OUR post-Good Friday Agreement years have witnessed the cruel manipulation of some victims for political expediency and the deliberate snubbing of others as their experience does not fit convenient narratives or is just discomforting.
The GFA is unique in international peace agreements with its lack of focus on victims and survivors. Of course, their needs and experiences did not go away. As an old police force was disbanded and a new police service formed, there was little public acknowledgement as to why that was necessary. Those harmed by the RUC and its use of lethal force, plastic bullets and collusion to procure murder were viewed as just another group of “stakeholders” to the Patten Commission, rather than the living embodiment of why change was critical for peace.
The few initial examinations of past abuses came in the form of “nationalist confidence building measures”. Not the fulfilment of rights owed to those whose loved ones had been shot dead at a civil rights march, or targeted and executed as a result of state direction. To have framed the Saville Inquiry or the collusion inquiries in the fulfilment of rights or the rigour of justice would have tilted the axis of debate, no longer viewed as political deal making, and wins and losses, but rather as due process and protection of the rule of law. Sadly, law became negotiable when it came to dealing with the past.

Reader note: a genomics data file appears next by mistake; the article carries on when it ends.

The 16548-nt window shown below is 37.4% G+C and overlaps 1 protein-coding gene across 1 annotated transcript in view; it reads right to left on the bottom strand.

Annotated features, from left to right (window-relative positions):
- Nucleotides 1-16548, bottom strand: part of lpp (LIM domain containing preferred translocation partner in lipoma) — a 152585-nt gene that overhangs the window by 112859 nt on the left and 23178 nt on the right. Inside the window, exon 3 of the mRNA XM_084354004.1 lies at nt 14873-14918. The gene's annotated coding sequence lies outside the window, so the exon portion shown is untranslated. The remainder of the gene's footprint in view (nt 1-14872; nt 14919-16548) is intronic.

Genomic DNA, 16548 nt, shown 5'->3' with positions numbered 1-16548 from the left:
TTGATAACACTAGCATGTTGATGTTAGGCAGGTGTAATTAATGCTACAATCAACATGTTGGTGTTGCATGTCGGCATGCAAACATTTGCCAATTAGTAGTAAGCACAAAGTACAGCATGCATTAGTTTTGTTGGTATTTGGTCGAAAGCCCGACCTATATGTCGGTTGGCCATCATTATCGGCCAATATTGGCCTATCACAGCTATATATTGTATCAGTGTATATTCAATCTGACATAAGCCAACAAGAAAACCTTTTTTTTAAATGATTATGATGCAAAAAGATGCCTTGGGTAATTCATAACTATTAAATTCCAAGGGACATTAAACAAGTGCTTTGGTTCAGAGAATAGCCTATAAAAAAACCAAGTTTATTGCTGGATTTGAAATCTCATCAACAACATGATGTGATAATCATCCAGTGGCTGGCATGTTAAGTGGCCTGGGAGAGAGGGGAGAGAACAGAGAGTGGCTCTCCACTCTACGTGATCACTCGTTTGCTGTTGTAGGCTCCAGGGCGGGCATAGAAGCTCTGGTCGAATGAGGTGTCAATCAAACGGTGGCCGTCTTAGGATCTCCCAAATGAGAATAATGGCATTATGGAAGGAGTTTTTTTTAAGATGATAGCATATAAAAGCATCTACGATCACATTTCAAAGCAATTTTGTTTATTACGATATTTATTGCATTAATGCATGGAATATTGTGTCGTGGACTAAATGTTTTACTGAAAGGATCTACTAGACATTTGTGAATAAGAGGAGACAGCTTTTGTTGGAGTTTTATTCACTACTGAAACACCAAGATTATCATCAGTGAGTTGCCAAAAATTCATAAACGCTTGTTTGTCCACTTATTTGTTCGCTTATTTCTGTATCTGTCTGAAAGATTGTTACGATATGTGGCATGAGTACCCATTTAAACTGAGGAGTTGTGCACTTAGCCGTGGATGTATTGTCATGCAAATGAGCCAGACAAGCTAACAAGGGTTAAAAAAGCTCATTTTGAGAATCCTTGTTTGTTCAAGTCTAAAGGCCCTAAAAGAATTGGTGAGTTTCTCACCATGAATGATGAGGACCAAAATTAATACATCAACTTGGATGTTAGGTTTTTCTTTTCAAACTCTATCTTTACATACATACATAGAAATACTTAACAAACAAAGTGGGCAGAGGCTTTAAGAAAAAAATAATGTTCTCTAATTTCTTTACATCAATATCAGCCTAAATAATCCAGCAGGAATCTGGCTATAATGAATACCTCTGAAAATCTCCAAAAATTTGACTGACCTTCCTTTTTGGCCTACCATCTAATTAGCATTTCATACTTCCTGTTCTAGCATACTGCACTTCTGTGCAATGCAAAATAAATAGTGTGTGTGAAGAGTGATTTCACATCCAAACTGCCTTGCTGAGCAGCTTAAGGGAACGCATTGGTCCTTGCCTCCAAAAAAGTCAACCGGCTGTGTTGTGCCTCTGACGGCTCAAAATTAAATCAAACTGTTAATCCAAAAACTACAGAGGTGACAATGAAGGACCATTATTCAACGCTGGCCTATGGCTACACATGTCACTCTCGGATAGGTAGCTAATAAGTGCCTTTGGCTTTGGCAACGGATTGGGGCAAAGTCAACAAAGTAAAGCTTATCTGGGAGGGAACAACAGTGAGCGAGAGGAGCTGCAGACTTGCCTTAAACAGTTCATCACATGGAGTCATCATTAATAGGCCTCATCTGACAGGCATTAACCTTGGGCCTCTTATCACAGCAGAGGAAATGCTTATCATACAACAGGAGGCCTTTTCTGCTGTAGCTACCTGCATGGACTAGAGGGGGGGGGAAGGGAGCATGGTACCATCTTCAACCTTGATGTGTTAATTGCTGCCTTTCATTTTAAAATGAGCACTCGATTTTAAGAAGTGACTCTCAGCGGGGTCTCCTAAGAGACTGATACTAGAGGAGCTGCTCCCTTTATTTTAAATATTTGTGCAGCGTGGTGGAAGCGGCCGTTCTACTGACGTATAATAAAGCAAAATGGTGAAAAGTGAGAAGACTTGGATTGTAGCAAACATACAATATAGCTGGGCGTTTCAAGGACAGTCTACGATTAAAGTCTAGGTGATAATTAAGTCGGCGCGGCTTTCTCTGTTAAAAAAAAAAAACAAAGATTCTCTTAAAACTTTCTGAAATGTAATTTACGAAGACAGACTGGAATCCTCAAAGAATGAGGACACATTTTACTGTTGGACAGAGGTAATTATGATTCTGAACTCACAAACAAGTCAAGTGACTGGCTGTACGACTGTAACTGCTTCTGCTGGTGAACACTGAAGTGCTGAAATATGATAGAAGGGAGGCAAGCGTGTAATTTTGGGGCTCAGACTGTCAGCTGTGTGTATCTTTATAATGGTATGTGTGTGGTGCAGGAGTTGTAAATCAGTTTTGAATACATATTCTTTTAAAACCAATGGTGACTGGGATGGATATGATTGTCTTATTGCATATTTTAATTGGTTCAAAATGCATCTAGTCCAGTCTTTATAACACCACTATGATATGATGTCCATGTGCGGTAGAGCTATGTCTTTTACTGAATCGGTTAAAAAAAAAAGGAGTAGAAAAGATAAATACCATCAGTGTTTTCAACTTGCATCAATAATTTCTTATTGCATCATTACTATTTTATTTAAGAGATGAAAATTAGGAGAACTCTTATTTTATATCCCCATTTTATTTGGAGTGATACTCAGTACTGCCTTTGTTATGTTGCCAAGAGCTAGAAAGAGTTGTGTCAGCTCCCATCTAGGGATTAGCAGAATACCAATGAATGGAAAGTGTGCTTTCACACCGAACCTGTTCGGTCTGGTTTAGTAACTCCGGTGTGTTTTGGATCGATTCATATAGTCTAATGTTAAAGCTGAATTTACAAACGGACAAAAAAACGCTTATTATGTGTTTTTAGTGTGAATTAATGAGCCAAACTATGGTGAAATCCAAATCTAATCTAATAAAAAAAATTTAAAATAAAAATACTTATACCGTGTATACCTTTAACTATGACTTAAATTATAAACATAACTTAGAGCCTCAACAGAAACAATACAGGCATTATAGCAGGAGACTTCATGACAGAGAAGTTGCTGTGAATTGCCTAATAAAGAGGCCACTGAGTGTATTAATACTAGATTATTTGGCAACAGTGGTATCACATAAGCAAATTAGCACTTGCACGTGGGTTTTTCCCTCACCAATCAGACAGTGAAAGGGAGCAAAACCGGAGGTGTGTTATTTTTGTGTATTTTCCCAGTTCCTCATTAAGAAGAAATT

However, in parallel other families engaged the courts. They went for remedy for systemically ineffective investigations to the European Court of Human Rights and won on their complaints that the British state had not been meeting its positive obligations under Article 2 of the ECHR. With one judgment, the lexicon of recovery for families was changed forever.
As more and more families affected by all actors to the conflict sought redress with application for inquests and investigation, ‘legacy’ became a political hot potato. While hitherto intractable issues were addressed, legacy became the site for political mud-slinging (and I use the term mud euphemistically).
This week we heard about a closed process where some came together at Lambeth Palace to discuss legacy at the behest of the Archbishop of Canterbury. Some involved have been particularly vocal this week. They wish to pontificate about how amnesty for actors is desirable and families should be glad of any crumbs of information those with amnesties may share with them.
Missing from the entire process were not only  victims/survivors but any cognisance of the rights of victims. It appears like a pseudo repetition of what has gone before.
Of course, everyone is entitled to talk about the past, and talk about how to contribute to the resolution of issues that appear to politically confound. However, what is not, or at least should not, be permissible is the purposeful denial of the rights of victims of the conflict. Actors to the conflict have taken enough from those bereaved and injured.
It is unlawful, it is immoral and, as the past 20 years have demonstrated, rights-free approaches do not work. Convenient ‘fixes’ that defy law will not dissuade families from the pursuit of what has been denied to them for so long.
The question now is, where will the actors who hold the obligations stand? On the side of law and with families, or on the side of convenience and expediency?